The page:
For those of you who regularly read my blog, thank you for that. You have heard me regularly speak about the importance of WIA
reauthorization and what should be in the new legislation.
As you may know, though, Congress earlier this year held several
hearings in both the House and Senate on WIA, a promising series of
events. It now looks like from all indications that nothing
significant will happen with WIA, probably not until after the new
year. The reality is that health care and other legislative
priorities are taking up much of the legislative agenda for now,
and it appears that it will be that way for the foreseeable future.
So, it begs to ask the following questions. Is all of this "worry"
about a new WIA bill worth it? Will there be significant changes
in the system or should we just keep the status quo and move
forward? Let me opine on what my experience has shown.
As you probably know, the Workforce Investment Act was passed by
Congress and signed by President Clinton in 1998. In 1999, I was
elected vice-chair of the local workforce board in Northern
Virginia; and in 2001, Governor Warner appointed me to the State
Workforce Board of Virginia. Though both boards were very large at
the time (and still are), it was the first time I could remember in
our state that education, employers, government and economic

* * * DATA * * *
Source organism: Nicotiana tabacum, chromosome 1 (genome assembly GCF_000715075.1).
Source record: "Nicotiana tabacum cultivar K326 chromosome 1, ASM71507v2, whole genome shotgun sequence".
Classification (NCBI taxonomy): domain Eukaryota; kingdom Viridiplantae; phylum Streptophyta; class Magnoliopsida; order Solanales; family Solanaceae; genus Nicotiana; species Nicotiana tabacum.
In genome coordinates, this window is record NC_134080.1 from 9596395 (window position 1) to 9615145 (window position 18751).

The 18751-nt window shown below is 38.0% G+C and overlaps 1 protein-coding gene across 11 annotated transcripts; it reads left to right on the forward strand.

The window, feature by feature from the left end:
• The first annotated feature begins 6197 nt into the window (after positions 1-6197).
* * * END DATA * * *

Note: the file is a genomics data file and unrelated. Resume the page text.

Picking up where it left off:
development actually sat in a room and discussed state and local
workforce needs. At the time, I was pretty impressed.
Over the course of time, like any pieces of legislation, WIA needed
to be reauthorized in 2002-03 timeframe. As in many pieces of
legislation, politics took over; and the bill has been delayed and
delayed due to that reason. Now, everyone seems to be waiting for
the current administration to come up with their priorities for
Many of us in the workforce training community (who have worked in
the system) feel that this is our last best hope for awhile to get
this legislation reauthorized and make the bill even better. Many
states have used this legislation to overhaul their state workforce
systems, one stop systems and state grant programs; specifically to
better reflect the needs of employers. Many best practices have
been shared with Congress, and we need to keep the pressure on them
to move forward with reauthorization.
In my opinion, this would be the only federal legislation what
would require all the relevant parties to convene at the state and
local level to have a strategic discussion around workforce,
education and training needs of employers and to give local areas
resources above and beyond those in education alone to help meet
those needs. I also believe that the one stop career system (some
states systems are clearly better than others) will be a huge
catalyst in getting unemployed Americans back to work. So, I say
"let's go for it"; and get the bill we really want.
ASTD will continue to be in dialogue with policy makers at all
levels to give its thoughts and feedback as the legislation makes
its way through Congress. We will keep you posted on the policy
section of the ASTD website; and, as always, will keep you updated
in my blog postings. If you have your own thoughts about
reauthorization, please share them here on this blog posting.